The Hong Kong market failed to hold onto its early gains and closed in the red on Wednesday, as investors continued to move to safe haven assets in view of the global spread of the Delta coronavirus variant.
The Hang Seng Index took the cue from Wall Street and started 79 points higher, but then reversed course to sink nearly 300 points to sub-27,000 levels.
However, a number of stocks rallied to help the benchmark pare most of its losses to finish 34 points, or 0.1 percent, lower at 27,224, on turnover of HK$156.9 billion.
Among the contributors to the recovery was Hong Kong Exchanges and Clearing, which jumped 2.7 percent.
Mainland automakers surged, after Great Wall Motor reported that its interim net profit soared more than 200 percent. Great Wall Motor Company rallied 16.2 percent. BYD Company advanced 6.1 percent. Geely Auto added 2.2 percent.
Smartphone equipment maker Sunny Optical rose 6.4 percent to become the blue-chip winner of the day.
The worst performer on the benchmark was Wuxi Biologics. The biotech firm sank 4.5 percent after a shareholder dumped 80 million of its shares.
Tech shares were also under pressure. Xiaomi lost 2.7 percent. Meituan shed 1.8 percent.
Beijing's cyberspace regulator announced that it will fine units under Tencent, Alibaba, as well as Weibo and Kuaishou for spreading child-related obscene content. Tencent slipped 0.8 percent. But Alibaba inched up 0.1 percent. Kuaishou declined 2.2 percent.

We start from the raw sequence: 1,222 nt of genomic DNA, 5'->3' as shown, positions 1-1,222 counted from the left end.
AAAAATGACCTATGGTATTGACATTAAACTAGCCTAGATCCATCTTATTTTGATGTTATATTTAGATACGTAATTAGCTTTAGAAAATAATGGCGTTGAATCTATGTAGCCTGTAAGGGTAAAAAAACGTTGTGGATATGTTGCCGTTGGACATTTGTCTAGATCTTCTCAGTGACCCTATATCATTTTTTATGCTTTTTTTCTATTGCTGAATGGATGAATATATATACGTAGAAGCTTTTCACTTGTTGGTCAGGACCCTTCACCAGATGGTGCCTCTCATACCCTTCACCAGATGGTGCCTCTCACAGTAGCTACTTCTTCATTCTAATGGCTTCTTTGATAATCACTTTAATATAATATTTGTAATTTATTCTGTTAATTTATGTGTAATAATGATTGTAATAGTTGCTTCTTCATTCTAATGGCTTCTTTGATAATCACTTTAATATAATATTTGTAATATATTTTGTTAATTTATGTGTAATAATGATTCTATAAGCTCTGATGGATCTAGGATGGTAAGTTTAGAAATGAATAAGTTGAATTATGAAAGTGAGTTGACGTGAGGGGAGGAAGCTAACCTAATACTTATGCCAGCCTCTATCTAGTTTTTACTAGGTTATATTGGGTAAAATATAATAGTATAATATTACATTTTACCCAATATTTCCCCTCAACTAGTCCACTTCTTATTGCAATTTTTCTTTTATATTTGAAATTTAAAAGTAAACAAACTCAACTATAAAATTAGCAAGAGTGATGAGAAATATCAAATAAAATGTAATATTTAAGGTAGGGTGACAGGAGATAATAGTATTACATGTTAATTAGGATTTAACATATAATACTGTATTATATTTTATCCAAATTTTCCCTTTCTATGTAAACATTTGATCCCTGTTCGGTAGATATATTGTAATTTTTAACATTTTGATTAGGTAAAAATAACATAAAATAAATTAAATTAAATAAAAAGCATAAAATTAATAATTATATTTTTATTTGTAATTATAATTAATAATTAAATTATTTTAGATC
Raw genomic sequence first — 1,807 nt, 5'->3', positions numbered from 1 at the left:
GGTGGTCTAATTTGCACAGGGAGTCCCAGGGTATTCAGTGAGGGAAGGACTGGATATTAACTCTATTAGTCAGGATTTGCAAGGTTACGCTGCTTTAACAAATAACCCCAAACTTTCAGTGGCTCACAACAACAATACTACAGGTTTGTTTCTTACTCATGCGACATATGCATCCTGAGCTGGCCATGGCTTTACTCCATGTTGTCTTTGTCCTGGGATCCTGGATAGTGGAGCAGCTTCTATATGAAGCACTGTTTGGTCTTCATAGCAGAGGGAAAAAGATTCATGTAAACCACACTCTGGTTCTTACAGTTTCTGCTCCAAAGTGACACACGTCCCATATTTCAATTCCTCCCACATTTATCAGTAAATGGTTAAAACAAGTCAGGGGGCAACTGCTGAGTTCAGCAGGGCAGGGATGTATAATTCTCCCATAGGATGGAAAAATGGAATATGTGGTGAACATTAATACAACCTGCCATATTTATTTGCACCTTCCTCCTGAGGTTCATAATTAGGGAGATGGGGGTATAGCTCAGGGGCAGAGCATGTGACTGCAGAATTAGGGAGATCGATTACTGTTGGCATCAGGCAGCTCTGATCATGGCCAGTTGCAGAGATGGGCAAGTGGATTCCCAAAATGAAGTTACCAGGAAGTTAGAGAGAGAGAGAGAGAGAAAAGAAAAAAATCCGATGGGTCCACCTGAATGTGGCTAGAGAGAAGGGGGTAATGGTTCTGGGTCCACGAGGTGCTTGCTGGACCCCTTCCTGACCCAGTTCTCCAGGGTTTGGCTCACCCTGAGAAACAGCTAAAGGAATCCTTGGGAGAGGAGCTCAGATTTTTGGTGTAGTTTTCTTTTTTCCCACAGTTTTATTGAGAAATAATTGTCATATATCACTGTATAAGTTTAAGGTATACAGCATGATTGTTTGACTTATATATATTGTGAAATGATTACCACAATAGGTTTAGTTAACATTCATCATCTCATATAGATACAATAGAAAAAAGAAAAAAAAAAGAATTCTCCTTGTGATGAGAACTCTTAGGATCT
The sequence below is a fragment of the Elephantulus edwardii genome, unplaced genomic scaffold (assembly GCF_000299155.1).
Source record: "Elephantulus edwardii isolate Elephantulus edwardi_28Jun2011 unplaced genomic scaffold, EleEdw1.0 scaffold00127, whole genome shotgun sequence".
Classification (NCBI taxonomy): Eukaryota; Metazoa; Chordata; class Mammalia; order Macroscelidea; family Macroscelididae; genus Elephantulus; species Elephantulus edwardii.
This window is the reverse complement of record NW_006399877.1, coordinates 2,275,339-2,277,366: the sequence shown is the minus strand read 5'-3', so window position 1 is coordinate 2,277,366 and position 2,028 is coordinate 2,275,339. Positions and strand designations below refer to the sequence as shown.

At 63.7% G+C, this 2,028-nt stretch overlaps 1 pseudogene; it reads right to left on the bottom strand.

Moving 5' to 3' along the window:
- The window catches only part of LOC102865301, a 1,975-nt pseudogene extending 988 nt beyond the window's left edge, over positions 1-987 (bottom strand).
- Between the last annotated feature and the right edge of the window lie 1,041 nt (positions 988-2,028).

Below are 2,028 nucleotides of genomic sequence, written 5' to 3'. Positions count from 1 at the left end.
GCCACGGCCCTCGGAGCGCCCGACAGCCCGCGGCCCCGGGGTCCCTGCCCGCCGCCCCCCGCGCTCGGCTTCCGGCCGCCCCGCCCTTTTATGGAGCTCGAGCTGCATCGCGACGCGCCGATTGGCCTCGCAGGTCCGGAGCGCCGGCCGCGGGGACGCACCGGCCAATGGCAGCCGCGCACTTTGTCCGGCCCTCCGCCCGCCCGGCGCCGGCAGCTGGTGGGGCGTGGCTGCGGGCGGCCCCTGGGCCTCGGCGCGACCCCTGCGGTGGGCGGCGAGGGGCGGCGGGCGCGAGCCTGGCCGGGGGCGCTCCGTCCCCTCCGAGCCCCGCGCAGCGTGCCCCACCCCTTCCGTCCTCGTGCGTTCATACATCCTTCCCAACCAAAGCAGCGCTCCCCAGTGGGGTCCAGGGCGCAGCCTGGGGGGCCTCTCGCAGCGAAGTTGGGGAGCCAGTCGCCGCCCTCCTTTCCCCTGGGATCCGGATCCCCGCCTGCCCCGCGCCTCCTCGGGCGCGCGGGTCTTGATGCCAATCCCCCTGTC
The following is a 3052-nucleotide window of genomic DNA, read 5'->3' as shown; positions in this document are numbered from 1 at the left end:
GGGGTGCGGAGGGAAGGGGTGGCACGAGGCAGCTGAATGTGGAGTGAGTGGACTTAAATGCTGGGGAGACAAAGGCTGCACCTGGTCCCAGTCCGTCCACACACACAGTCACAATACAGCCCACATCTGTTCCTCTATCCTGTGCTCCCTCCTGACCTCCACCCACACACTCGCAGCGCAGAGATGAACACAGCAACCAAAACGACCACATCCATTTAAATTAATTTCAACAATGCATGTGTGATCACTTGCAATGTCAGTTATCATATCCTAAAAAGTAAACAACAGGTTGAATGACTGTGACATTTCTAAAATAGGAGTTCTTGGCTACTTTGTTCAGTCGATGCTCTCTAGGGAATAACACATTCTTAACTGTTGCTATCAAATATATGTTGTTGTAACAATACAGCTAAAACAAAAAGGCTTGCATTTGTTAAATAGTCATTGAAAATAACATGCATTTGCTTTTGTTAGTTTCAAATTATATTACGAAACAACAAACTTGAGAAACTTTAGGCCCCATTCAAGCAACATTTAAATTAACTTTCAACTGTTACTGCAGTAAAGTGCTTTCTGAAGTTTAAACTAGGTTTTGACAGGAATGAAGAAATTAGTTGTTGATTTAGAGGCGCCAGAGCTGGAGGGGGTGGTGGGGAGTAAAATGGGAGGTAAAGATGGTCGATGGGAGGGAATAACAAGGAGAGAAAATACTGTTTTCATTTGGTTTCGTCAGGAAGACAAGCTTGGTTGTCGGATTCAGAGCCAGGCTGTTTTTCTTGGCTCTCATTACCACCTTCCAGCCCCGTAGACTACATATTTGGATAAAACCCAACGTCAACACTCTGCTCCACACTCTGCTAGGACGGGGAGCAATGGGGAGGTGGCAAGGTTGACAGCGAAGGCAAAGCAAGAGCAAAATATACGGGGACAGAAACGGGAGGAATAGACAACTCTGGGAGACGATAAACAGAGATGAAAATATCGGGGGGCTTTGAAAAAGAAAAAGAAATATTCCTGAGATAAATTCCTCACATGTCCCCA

Markets across the border finished in positive territory. The Shanghai Composite Index and the blue-chip CSI300 index each put on 0.7 percent. Shenzhen's Nasdaq-style ChiNext jumped almost three percent to a six-year high. The Shenzhen Composite rose 1.3 percent.
Markets elsewhere headed in different directions. Japan's Nikkei edged up 0.6 percent after the country reported a jump in June exports ahead of a long weekend marking the start of the Tokyo Olympics.
Singapore was 0.3 percent firmer. Australia was up 0.8 percent. But the Kospi in South Korea gave up 0.5 percent. Taiwan was down 0.4 percent.